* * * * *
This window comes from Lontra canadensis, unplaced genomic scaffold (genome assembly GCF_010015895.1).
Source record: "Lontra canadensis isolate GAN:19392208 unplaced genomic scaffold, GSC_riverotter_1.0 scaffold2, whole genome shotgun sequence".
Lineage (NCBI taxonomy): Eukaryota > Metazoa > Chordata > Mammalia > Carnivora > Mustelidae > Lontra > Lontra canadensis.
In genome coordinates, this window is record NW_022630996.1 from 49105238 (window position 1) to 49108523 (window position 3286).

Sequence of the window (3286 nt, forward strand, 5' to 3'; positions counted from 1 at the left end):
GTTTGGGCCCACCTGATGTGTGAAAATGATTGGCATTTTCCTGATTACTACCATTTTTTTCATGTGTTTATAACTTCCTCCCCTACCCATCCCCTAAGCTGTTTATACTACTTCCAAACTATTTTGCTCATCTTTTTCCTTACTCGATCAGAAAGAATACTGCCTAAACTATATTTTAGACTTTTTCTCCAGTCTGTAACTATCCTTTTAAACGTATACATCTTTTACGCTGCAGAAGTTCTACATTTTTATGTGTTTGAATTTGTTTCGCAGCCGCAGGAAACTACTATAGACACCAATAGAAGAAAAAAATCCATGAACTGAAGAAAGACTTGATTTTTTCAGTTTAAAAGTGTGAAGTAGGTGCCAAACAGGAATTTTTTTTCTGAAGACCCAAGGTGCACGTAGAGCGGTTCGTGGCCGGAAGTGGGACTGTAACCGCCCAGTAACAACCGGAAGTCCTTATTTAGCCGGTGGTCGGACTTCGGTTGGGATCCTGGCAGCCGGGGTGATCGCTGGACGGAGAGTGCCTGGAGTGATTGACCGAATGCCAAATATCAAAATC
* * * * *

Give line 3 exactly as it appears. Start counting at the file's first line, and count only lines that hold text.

Lineage (NCBI taxonomy): Eukaryota > Metazoa > Chordata > Mammalia > Carnivora > Mustelidae > Lontra > Lontra canadensis.